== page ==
MySQL's free GPL-licensed product is available for any project compatible with the GPL. The GPL license is available for use with a list of exempted open source software not specifically GPL-compatible, including Apache, BSD, Mozilla, PHP, Python, Zope, and LGPL software.
Any other distributed use of MySQL not compatible with the GPL or one of the exempted open source products requires a commercial license. This license is priced from $295 per server per year and includes limited support services through the MySQL Network.
Some contend that MySQL AB's dual-license scheme is confusing. It applies mostly when distributing products that require MySQL. Typically, a commercial license is not required when using MySQL behind a Web server, since no one is distributing the product.
The GPL-licensed and commercially licensed MySQL products are technically identical. Thus, choosing fee or free for MySQL depends chiefly on the intended use of the product, as well as the desire or need for additional support services.
Jabber is an open source technology widely used for instant messaging. A variety of freely available Jabber-based server and client programs can be used to quickly set up Internet or intranet instant messaging systems.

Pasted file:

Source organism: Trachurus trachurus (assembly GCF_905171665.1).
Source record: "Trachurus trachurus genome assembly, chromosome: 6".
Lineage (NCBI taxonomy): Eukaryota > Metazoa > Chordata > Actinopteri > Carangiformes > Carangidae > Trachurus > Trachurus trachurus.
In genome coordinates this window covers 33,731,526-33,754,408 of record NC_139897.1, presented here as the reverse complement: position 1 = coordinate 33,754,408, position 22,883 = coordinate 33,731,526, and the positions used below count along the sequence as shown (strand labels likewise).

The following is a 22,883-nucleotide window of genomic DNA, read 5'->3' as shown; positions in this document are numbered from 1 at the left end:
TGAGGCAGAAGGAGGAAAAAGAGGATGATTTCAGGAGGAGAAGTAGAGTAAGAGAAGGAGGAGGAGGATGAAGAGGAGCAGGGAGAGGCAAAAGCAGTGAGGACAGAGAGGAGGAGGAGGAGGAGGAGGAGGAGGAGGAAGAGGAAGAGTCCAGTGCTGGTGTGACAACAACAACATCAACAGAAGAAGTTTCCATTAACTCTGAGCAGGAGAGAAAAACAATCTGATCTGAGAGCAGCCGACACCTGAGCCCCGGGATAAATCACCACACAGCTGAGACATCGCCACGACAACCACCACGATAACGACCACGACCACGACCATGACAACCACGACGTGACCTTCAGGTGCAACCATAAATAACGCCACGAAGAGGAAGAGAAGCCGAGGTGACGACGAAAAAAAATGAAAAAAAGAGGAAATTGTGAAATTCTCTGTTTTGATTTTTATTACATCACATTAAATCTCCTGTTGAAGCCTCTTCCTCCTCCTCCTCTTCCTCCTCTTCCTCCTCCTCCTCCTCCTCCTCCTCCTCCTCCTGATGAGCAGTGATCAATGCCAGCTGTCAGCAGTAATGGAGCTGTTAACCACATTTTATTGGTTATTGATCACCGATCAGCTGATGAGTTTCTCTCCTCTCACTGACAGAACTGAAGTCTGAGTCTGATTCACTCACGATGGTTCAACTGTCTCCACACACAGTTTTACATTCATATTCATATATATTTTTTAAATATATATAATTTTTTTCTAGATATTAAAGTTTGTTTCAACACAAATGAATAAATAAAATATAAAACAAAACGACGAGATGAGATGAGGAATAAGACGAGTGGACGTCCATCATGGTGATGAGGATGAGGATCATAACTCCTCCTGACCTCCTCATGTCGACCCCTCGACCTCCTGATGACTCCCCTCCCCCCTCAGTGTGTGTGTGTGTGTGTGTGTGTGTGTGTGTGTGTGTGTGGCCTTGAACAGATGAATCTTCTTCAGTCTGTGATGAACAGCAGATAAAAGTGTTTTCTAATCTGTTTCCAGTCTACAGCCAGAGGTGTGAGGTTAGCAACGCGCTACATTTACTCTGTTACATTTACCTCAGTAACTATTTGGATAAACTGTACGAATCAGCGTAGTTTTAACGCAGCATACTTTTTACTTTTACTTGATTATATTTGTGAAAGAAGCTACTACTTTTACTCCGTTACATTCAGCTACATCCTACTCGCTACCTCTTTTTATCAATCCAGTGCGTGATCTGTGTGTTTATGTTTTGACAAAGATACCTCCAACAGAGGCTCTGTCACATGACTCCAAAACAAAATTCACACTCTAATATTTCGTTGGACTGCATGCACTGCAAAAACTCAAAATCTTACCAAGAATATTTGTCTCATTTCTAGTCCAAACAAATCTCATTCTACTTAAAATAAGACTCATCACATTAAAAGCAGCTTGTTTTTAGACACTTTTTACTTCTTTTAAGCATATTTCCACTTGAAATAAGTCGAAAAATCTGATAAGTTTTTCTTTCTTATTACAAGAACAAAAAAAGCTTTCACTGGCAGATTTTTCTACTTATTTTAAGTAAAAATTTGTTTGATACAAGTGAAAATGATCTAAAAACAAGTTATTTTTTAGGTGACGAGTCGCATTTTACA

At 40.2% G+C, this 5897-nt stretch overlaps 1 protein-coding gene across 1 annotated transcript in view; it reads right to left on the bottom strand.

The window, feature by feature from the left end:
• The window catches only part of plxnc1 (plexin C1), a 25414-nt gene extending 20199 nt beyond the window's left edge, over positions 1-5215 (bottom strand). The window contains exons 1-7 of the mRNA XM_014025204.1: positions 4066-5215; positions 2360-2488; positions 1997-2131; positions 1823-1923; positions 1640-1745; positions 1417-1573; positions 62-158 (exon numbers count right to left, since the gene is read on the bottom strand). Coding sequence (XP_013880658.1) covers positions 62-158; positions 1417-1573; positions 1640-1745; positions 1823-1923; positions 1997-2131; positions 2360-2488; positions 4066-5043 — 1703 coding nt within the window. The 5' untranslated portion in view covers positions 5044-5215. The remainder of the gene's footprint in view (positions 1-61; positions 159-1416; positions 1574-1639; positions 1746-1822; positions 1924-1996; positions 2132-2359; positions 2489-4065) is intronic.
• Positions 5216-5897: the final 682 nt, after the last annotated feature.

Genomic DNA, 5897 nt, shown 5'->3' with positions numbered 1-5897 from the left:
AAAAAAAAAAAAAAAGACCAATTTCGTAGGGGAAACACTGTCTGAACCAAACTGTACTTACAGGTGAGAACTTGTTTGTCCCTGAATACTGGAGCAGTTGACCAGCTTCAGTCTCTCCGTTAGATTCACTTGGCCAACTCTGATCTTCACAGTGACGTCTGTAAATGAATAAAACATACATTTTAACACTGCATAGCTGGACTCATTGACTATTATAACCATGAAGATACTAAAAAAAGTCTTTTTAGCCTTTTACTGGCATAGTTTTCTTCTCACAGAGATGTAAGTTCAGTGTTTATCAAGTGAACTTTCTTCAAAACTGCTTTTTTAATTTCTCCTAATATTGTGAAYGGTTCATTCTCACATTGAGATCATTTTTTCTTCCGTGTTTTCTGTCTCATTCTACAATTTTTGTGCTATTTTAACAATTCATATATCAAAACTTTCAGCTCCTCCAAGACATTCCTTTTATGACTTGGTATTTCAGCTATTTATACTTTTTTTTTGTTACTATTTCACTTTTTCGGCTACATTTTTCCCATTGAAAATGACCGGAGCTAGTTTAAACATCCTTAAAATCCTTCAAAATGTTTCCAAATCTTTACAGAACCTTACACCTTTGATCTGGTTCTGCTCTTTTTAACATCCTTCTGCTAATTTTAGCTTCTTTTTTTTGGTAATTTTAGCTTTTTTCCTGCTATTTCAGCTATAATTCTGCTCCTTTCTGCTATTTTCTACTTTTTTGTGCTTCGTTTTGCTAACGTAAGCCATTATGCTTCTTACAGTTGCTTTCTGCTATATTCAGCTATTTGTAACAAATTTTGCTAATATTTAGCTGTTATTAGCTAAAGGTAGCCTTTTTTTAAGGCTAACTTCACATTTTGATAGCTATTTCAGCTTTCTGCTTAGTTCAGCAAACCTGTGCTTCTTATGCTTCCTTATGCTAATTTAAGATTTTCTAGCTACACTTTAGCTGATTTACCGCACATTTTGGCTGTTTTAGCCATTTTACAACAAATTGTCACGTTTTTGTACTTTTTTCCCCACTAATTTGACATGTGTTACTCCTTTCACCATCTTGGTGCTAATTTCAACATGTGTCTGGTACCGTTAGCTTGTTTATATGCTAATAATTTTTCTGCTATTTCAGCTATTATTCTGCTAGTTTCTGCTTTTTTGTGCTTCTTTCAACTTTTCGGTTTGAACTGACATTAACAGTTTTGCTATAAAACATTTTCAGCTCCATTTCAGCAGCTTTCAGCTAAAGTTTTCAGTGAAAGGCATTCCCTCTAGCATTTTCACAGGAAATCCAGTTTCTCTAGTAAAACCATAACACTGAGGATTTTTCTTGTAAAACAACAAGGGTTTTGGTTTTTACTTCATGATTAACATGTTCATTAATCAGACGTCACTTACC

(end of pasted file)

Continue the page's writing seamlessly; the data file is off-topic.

At its core, Jabber is a set of XML protocols for streaming communications. Because the Jabber protocols are standardized and freely available, any developer can build Jabber tools compatible with existing Jabber products.
Jabber's commercial parent, Jabber, Inc., uses the core Jabber technology as the basis for fee-based enterprise instant messaging. Its two products, Jabber XCP and Jabber Now, are designed to deploy IM functionality in an environment with strong authentication, security, archival, and high scalability needs. The Jabber XCP, or Extensible Communications Platform, starts at $25 to $30 per seat and is sold through Jabber VARs. Jabber Now takes Jabber XCP one step further and bundles the whole system into a hardware appliance for quick turnkey IM.